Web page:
Poland just one of many stops in trek down the Port Hinchinbrook project sale trail
‘I do not live there, it is one of several properties that I have an interest in.’ PAUL GARDAS OAKLAND INVESTMENT GROUP
It doesn’t look much like the home of a globe-spanning property financier who does multimilliondollar deals.
But according to documents obtained by The Weekend Australian, the humble concrete block building, which sits down a modest street in the outer suburbs of a regional city in Poland, is exactly that.
It’s the registered address of Paul (or Pawel) Gardas, the director of British Virgin Islands company Oakland Investment Group.
The Weekend Australian made contact with Mr Gardas this week and he explained the apparent incongruity — and some of the mysteries surrounding his prop- erty finance activities on the other side of the world.
Oakland is at the centre of a stoush over control of the failed Port Hinchinbrook development, in Cardwell, far north Queensland, linked to a man permanently banned from corporate life, double bankrupt Craig Gore.
The company has taken physical possession of the troubled project, citing a mortgage over the land granted to it by failed developer The Passage Holdings.
This mortgage in turn relies upon a deal supposedly signed on September 23 last year, when the land was sold to Passage by Williams Corporation.
According to the deed, the validity of which is under investigation by Passage liquidator Michael Brennan, Singapore resident and Canadian citizen Perry Cooper was to be compensated to the tune of $6.8 million for “financial accommodation, management services and other goods and services” provided to Passage.
But none of these millions were to come from Passage. Instead, Oakland agreed to pay $4.15m on behalf of Passage and the other $2.65m was to come from the FNQ Trust, which some say ultimately benefits Mr Gore’s wife, Marina.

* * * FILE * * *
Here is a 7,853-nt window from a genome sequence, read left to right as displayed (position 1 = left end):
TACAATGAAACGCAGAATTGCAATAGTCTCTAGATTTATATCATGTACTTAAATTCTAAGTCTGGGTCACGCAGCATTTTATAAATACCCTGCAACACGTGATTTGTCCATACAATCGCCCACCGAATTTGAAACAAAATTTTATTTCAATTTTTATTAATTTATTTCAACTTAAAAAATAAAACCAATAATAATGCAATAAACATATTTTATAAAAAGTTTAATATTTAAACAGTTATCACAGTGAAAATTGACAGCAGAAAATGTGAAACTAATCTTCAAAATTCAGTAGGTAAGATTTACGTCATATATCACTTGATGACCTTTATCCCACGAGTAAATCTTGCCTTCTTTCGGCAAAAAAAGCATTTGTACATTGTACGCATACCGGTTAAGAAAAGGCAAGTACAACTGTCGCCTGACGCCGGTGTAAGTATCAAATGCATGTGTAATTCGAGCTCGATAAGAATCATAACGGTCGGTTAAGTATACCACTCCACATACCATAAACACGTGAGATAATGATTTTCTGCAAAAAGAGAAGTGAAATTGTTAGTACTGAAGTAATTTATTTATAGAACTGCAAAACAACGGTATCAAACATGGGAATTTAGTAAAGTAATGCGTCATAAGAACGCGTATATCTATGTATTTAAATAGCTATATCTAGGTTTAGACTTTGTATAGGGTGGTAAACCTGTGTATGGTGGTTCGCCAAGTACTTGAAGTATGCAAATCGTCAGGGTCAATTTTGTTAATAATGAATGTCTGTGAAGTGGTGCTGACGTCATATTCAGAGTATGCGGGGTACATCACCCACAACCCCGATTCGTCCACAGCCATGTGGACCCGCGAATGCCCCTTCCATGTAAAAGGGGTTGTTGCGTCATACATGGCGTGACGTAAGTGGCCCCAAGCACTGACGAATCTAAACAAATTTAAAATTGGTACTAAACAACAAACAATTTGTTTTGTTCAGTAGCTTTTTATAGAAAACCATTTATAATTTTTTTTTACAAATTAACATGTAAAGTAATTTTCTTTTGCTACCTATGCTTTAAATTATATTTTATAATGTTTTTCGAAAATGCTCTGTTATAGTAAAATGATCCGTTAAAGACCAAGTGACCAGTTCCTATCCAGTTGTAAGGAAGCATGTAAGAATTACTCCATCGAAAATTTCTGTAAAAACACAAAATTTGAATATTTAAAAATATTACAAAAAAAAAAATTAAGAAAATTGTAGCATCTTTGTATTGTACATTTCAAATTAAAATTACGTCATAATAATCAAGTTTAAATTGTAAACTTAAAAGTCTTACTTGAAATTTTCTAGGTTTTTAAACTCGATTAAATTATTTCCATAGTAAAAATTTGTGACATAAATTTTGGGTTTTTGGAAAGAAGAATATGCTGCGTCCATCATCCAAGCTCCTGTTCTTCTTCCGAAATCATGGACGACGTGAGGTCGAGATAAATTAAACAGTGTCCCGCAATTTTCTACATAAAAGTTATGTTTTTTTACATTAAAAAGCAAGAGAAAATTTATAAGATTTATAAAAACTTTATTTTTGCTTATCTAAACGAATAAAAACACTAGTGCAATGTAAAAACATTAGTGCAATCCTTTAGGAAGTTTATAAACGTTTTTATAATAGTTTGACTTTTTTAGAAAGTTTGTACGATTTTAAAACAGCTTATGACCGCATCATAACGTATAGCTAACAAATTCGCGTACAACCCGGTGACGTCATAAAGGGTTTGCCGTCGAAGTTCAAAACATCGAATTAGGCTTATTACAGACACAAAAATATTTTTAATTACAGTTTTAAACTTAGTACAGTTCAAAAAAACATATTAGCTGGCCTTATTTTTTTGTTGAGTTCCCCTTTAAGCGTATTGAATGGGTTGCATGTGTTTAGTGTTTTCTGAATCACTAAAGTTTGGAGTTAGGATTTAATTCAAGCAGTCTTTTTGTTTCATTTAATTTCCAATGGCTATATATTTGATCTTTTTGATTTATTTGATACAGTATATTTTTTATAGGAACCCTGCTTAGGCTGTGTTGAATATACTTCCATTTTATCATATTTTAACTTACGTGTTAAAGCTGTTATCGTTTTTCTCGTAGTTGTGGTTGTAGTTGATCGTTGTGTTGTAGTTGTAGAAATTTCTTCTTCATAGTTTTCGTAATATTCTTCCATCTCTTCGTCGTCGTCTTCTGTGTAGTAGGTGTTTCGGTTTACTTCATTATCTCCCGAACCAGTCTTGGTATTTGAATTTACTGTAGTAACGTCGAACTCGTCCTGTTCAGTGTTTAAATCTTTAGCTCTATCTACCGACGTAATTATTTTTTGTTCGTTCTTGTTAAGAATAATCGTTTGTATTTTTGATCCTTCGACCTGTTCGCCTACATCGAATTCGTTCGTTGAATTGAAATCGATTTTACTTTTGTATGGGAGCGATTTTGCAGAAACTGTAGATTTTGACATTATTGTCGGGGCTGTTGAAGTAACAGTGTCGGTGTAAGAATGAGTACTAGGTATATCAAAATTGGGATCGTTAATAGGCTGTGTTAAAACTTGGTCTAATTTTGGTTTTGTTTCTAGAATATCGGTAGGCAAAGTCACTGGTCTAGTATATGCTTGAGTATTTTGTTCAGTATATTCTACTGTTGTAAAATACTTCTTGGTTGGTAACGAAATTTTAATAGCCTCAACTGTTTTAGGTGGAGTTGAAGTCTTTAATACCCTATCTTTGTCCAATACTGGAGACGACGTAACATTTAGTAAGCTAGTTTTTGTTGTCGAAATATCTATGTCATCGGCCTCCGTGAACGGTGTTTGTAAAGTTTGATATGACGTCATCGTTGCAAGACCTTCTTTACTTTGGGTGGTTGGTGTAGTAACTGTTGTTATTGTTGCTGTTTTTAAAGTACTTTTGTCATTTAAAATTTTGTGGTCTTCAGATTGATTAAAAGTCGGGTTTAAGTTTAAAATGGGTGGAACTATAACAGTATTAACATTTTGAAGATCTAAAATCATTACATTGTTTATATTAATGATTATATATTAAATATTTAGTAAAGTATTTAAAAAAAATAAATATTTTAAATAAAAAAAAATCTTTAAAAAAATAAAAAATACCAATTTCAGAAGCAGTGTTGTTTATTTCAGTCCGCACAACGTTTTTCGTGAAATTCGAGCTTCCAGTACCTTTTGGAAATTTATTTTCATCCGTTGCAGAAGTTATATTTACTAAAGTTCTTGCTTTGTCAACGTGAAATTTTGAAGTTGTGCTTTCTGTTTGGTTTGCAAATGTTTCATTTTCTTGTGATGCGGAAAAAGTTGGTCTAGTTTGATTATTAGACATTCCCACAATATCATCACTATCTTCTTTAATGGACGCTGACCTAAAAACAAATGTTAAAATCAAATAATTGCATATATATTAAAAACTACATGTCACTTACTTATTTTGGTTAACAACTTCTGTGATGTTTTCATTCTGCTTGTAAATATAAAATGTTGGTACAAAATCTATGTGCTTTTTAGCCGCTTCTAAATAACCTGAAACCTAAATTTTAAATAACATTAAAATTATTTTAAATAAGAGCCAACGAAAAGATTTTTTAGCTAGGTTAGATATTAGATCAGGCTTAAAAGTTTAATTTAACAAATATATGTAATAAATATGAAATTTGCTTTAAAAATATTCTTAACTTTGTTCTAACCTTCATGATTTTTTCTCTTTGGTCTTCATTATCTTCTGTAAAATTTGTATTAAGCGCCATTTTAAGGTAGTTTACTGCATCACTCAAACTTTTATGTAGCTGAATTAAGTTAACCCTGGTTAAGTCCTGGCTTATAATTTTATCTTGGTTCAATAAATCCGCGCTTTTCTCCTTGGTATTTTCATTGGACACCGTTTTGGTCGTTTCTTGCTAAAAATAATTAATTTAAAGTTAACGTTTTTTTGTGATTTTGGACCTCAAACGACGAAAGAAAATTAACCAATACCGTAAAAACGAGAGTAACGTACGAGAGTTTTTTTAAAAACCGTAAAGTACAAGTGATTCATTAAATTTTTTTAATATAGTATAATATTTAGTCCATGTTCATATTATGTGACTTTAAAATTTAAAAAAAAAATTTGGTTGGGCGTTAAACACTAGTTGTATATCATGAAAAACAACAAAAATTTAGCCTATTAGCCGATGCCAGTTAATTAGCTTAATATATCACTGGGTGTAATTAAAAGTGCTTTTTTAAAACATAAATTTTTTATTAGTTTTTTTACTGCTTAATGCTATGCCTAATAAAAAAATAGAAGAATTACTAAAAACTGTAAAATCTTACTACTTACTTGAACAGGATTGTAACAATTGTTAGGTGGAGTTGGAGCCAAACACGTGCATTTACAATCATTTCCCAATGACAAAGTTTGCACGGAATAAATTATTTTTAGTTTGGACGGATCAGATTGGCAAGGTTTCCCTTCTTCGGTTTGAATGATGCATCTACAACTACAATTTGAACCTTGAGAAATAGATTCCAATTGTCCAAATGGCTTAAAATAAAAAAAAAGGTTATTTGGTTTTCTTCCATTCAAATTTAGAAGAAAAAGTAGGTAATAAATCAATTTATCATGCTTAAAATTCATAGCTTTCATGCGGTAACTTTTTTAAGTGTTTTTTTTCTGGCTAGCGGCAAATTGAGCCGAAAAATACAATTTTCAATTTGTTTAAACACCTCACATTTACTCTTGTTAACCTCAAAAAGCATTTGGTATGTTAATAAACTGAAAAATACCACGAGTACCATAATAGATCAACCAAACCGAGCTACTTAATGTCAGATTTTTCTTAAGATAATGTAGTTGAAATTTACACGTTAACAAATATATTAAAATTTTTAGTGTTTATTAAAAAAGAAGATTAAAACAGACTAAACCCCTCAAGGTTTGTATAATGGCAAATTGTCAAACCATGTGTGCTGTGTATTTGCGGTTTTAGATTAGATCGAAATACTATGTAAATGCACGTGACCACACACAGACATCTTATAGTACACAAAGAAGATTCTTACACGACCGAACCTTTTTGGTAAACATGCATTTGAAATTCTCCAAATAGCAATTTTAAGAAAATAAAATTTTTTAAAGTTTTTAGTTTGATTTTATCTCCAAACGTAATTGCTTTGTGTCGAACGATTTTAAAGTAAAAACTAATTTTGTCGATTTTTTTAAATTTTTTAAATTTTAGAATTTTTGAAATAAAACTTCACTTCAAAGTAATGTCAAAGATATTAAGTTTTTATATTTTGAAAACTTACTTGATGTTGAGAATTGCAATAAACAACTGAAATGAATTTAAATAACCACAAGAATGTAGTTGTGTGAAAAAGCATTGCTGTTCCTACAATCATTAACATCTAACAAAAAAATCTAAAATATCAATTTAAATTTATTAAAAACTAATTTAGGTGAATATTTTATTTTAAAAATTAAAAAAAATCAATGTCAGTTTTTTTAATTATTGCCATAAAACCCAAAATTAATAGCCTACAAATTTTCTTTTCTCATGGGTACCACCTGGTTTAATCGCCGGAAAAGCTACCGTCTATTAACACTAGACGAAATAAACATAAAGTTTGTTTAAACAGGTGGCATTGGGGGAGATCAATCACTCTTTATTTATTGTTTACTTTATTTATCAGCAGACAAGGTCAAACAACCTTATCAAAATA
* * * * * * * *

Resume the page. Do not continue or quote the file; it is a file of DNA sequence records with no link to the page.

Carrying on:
Mr Cooper has told The Weekend Australian he never received anything from the FNQ Trust, but he and Mr Gardas both say Oakland paid its share in cash.
Mr Gardas, by email, said that any suggestion that the mortgage had not been issued in good faith was “simply false”.
Oakland’s mortgage is controversial because it ranks ahead of another granted to a group of US investors who wired $2.8m to lawyers for Williams Corporation liquidator Joanne Dunn, of FTI, to pay for the land. Complicating matters further, Ms Dunn herself is first in line when it comes to security over the development — her mortgage gives her a call on the property to protect her from having to stump up more than $2m in council rates and land taxes that haven’t been collected since 2010. Passage agreed to take on these liabilities as part of the package but hasn’t paid them.
“This was, quite simply, an investment made by me through my company,” Mr Gardas said. “It turned out to not be a very good one and I am trying to mitigate any losses I might suffer because of it.”
Those involved in property deals involving one of Mr Gardas’s companies have marvelled at his ability to make quick decisions, often conveyed through local lawyer Daniel Clarke of Sydney law firm Clamenz — who, as The Weekend Australian revealed last week, played a key role in the Hinchinbrook deal.
They wonder if there’s some link between Mr Gardas and another Clamenz client, Mr Gore.
In May, Mr Clarke’s law firm partner, Dev Menon, was arrested on charges related to the alleged $165m Plutus payroll tax scam.
Mr Gardas is adamant that he has never met Mr Gore, let alone done business with him.
“Just for the avoidance of doubt, I have no investors in any of my companies who are Australian residents and neither Mr Clarke, Mr Menon nor Mr Gore (or any of their families) have ever invested in my companies,” he said. He said he was the sole owner and director of Oakland, as well as other BVI companies including Corvus Investments and Octal, which he runs from a network of serviced offices in London, Paris and Singapore.
The office in the United Arab Emirates, where Mr Gardas is a resident, is the only one with fixed staff.
And the quick calls on milliondollar-plus deals?
“I do own a telephone, which I am generally available on 24x7 and have a competent staff and advisers,” he said.
That just leaves that modest Polish house. “No, I do not live there, however it is one of several properties that I have an interest in, and I haven’t stayed there for many years,” he said.
“I also maintain a residence in Paris that I visit from time to time.”
Work in progress: the humble Polish house